MAXWELL: More than more than seven months after the January 6 insurrection, the FBI is still building cases and relying on tips from the internet vigilantes who are helping. He`s a point one insurrectionist named Robert Reeder had his sentencing scheduled for yesterday. And he pleaded guilty to one misdemeanor count of picketing, demonstrating, or parading inside the Capitol.

But at the last minute, the judge delayed the proceedings after amateurs cyber sleuth uncovered this video of him appearing to assault a police officer. They shared it on Twitter just hours before the sentencing was supposed to begin. He could now face additional charges. But why are private citizens doing this work and not the FBI?

Ryan Reilly is a senior justice reporter for HuffPost. He`s been reporting on the ongoing investigations into the January 6 insurrection. He`s writing a book about the FBI unprecedented use of crowdsource information in this investigation.

So, Ryan, tell me more about these sedition hunters because I feel like that`s my next Halloween costume. And I need to know who they are, how they started, how they operate, give you the goods.

RYAN REILLY, SENIOR JUSTICE REPORTER, HUFFPOST: Yes, I mean, they`re all from all over the country and indeed the world. And basically, this is -- these are people who are very motivated to find out the people who were behind January 6. And they`re hunting down these clues and they keep spreadsheets and they keep documents, they have now screen grabs out the wazoo as one sedition hunter told me. Basically, they`re trying to hunt down every moment and track people as they go throughout the Capitol and then also identify people who have not been arrested yet.

You know, with Richard Reeder here, the case -- this was someone who was arrested very early by the FBI. And I think the important background here is that this wasn`t a target of sedition hunters initially because he was one of the very first arrests. He was someone who was caught up with facial recognition by federal authorities very early on. And so, it wasn`t someone they really spent much time focusing on.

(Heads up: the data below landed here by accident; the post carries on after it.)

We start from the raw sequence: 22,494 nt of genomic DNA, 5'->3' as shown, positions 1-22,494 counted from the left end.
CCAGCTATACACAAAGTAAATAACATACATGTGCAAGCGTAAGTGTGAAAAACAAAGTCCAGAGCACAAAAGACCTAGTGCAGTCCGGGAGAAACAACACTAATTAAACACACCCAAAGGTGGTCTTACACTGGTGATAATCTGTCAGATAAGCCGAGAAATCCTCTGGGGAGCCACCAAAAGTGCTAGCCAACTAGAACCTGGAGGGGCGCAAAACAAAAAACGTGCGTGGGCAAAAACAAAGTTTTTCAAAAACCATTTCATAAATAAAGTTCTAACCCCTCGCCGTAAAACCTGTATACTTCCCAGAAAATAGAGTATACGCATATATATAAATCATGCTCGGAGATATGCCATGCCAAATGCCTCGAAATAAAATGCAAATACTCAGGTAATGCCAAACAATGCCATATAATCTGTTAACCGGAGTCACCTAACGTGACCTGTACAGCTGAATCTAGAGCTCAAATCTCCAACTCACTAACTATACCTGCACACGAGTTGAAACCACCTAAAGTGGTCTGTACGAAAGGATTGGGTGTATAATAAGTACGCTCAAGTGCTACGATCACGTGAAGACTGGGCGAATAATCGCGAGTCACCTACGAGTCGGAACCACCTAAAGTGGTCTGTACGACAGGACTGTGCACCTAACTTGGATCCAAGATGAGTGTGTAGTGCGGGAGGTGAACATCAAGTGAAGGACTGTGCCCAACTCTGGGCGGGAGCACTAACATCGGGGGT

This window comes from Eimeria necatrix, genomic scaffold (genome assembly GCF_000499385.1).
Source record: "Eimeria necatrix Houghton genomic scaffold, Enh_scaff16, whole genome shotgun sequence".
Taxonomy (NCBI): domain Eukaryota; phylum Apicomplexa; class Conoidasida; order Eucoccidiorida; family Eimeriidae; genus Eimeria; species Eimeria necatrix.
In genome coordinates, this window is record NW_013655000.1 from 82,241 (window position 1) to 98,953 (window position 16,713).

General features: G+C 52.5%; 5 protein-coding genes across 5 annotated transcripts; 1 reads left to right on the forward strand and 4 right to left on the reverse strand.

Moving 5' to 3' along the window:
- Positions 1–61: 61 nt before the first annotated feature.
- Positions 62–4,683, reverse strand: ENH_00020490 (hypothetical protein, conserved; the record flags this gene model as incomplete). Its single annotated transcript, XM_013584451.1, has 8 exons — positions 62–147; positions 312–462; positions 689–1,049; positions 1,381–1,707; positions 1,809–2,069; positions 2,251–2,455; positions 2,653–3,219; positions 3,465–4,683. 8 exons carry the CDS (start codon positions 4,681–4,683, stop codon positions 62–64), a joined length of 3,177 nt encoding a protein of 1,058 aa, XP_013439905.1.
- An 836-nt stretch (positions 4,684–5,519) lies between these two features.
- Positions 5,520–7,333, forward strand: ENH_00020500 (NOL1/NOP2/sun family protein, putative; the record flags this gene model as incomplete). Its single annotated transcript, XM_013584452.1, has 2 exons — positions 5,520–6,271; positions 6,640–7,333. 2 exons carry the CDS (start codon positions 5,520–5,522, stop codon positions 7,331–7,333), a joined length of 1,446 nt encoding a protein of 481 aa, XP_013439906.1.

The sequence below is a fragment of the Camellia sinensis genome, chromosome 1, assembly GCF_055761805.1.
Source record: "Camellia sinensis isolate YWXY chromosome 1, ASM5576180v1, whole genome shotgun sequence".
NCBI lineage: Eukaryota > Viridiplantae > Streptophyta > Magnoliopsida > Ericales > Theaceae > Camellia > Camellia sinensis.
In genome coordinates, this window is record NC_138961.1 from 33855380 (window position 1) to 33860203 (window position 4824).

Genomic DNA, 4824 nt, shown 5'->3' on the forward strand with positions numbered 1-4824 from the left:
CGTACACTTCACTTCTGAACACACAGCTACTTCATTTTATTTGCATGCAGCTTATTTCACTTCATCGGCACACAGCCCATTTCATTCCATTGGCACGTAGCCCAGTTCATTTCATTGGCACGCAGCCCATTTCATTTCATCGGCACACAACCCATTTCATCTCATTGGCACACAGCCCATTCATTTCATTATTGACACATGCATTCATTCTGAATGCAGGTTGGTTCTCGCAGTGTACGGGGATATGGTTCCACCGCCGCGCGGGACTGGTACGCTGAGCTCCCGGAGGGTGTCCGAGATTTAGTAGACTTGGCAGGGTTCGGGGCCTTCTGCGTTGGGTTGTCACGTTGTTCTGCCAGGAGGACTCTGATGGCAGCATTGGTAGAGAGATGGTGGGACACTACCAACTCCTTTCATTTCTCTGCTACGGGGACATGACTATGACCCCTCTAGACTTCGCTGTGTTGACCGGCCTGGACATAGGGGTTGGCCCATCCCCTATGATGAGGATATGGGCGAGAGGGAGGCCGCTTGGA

But when this case popped up, they did a little hunting around and check out what was happening with this case because they saw it was a misdemeanor. And all of a sudden, they uncovered this video. So, it really is this remarkable moment where these online sleuths completely changed the trajectory of a federal prosecution.

MAXWELL: That is absolutely incredible, but also makes me wonder what the FBI is doing. I understand they`re working very hard to prosecute as many people as possible. But this example shows you that there -- they might be missing some crimes. So, the FBI, it`s not like they don`t have the capability. They have a long history of surveilling and sabotaging left- wing organizations and spaces, most recently with Black Lives Matter. Why are we seeing the same urgency with this investigation?

REILLY: You know, I think the thing that makes the sedition hunters work so well is the crowdsourcing. And that`s something that the FBI is just not set up for. This isn`t how they go about things. With bank robbers, they`re used to individually focus on individual targets in specific geographic areas. They`re not really set up internally or externally to basically use the sort of power of the crowd and try to connect some of the dots here.

Because the way that they`ve organized behind the scenes on the sedition hunter`s side is that they`ve been able to tag people`s activities throughout the entire time they`re at the Capitol. So, someone might remember, oh, I was watching this footage and that person was there. So, this assault, they came up with something that they really spotted at the very last minute and really does just completely change the game.


This is not someone who would have been getting this type of misdemeanor deal had they known about this from the very beginning. And this is someone who lied to the FBI and said he didn`t have an encounter with them. So, this is -- he was about to get a sentence that probably is a lot shorter than what would have happened had they not come up with this.

Luckily, there was a carve-out in the plea deal that allowed the federal authorities to bring additional charges if they see a crime of violence, which obviously this is. So, there is still the ability to bring further charges. But this is something that, you know, would not have gone down this path towards this misdemeanor plea deal had they known about this information earlier on.

MAXWELL: Well, I really am grateful to the sedition hunters for making sure that anybody who committed a crime at the Capitol that day is held fully accountable under the law. Ryan Reilly, thank you so much for your time tonight. And please stay safe.

REILLY: Thanks.

MAXWELL: Ahead, with thousands trying to flee Afghanistan, reports that the Taliban has set up checkpoints around the airport in Kabul, what this means for getting people out next.